A Travellerspoint blog

April 2020

Flavours of Indian society

A palace, trafficked girls and the 'Untouchables'.

26 °C

“Never doubt that a small group of thoughtful committed citizens
can change the world; indeed it’s the only thing that ever has”.
Margaret Mead

In the first few days in Mysore, southern India, I had not spotted a single postcard. Suppose not being a tourist hotspot, it was understandable. I send postcards religiously to my auntie, who eagerly awaits their arrival from foreign lands. Not being one to disappoint, Ganga, my host, came to the rescue, the only place to find the rare species of the postcard was at Mysore Palace.


I had passed the splendid palace many a time, listed as the number one ‘must see’ sight in Mysore. The palace is an example of the Indo-Saracenic style of architecture, mostly used by British architects in India in the late 19th century. Maharaja Krishnaraja Wodeyar IV and his mother Maharani Kempananjammanni Devi, commissioned Henry Irwin to build the palace in 1897.

Not being particularly interested in the ‘royal residence’ side of tourism; I was not overly exited to visit. Today, however, I was not meeting Stanly at Odanadi Girls Home until 1 o'clock, so decided to pop down to buy some postcards. Odanadi means 'soulmate', and are an NGO that addresses all forms of sexual violence against women and children, with a special focus on human trafficking.


Have a wash before you pray!

The bus dropped me outside the palace, an area scattered with small Hindu shrines, colourfully decorated with marigolds, lotus and red hibiscus to gratify the gods. Edging closer, a pleasant, familiar scent drifted through the air. An abundance of incense burned in unison, releasing a cloud of sandalwood vapour, rising above the heads of those praying with zeal. The burning of incense is incredibly important in Hinduism, amongst other things, it symbolises the presence of a god or goddess.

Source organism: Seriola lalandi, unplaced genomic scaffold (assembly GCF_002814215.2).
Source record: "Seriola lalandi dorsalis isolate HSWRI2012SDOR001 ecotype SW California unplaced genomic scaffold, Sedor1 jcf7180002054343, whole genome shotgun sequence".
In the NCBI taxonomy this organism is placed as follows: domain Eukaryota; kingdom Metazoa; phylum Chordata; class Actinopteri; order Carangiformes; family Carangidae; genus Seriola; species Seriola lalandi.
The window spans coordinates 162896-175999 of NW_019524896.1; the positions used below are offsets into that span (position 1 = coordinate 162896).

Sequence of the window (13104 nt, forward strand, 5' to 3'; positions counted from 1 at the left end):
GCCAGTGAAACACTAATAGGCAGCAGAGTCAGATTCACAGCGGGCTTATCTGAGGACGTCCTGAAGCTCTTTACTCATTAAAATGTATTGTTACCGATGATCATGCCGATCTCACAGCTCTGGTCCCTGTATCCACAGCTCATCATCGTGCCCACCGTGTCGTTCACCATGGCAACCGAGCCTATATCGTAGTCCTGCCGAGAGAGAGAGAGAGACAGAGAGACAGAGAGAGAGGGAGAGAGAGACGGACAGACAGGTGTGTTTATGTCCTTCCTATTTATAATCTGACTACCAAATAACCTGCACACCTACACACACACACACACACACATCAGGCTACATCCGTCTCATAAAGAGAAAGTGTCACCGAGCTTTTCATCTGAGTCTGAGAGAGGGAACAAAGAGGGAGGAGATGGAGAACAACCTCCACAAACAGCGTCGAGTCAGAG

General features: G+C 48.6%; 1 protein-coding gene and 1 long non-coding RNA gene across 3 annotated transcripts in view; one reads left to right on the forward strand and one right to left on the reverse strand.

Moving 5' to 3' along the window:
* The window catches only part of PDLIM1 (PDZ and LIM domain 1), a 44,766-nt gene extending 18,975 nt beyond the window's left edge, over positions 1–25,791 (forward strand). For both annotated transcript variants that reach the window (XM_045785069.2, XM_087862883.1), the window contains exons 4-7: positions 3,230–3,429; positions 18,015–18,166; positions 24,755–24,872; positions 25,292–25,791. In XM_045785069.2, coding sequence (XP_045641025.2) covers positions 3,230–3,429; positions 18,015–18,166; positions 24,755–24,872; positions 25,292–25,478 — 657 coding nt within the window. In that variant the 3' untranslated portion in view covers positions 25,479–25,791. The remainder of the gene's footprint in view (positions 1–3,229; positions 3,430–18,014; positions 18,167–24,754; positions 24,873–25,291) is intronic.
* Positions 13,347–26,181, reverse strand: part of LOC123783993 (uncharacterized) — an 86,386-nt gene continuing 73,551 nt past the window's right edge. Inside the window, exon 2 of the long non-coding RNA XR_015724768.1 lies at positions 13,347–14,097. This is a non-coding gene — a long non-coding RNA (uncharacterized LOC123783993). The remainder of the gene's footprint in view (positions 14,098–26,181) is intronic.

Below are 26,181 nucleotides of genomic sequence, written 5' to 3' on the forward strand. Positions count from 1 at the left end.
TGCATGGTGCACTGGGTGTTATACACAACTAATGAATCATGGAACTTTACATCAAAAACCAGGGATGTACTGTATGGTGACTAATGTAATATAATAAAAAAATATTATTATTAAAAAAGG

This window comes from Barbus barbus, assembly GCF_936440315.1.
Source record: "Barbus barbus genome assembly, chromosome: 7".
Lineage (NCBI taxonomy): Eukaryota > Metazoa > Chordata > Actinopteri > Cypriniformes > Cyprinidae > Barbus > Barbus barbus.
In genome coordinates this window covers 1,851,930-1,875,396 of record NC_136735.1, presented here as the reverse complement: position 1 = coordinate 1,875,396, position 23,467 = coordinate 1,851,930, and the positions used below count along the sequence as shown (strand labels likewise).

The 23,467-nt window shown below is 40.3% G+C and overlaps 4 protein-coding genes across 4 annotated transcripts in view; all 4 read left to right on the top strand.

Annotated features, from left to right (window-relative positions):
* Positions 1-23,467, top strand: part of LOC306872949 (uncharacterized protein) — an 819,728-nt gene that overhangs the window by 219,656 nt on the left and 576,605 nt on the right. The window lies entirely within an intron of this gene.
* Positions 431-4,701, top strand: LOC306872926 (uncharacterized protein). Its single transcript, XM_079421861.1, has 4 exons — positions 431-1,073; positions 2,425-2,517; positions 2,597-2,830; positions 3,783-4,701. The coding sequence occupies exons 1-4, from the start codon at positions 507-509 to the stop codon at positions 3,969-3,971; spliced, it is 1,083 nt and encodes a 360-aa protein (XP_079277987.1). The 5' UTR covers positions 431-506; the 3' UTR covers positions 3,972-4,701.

Temples dedicated to the elephant headed Ganesh, the most identifiable deity to those out with the religion, were said to be particularly busy during exam time, being the god of intelligence and wisdom. However, since he also heralds as the remover of obstacles and new beginnings, in a district with a 82% Hindi majority, I am sure he is busy all year round.


The equivalent of about £20 - so quite easy to work out!

After paying the bank breaking 74 pence entrance fee, it was time to pass through the golden gates and followed the crowd down the long narrow path. The grounds of the palace boasted lush manicured lawns, bordered with an explosion of vibrant colour, hailing from roses, lilies, marigolds and other seasonal blooms, filling the atmosphere with a pleasant floral scent. We soon arrived at an area displaying an amusing sign, where we swapped our shoes for plastic flip flops.


On stepping inside the palace, we were herded like a flock of sheep round a congested one-way system, weaving in and out of glorious rooms of a time gone by. Deciding to skip the history, I headed back outside, at the first opportunity, joining those in their Sunday best, to mark their royal visit; mainly from other parts of the sub-continent. Male visitors wore eye-catching hats and colourful turbans, wrapped around their head, to varying degrees of width, women looked elegant, swathed in striking silk saris, bodies adorned with gold jewelry.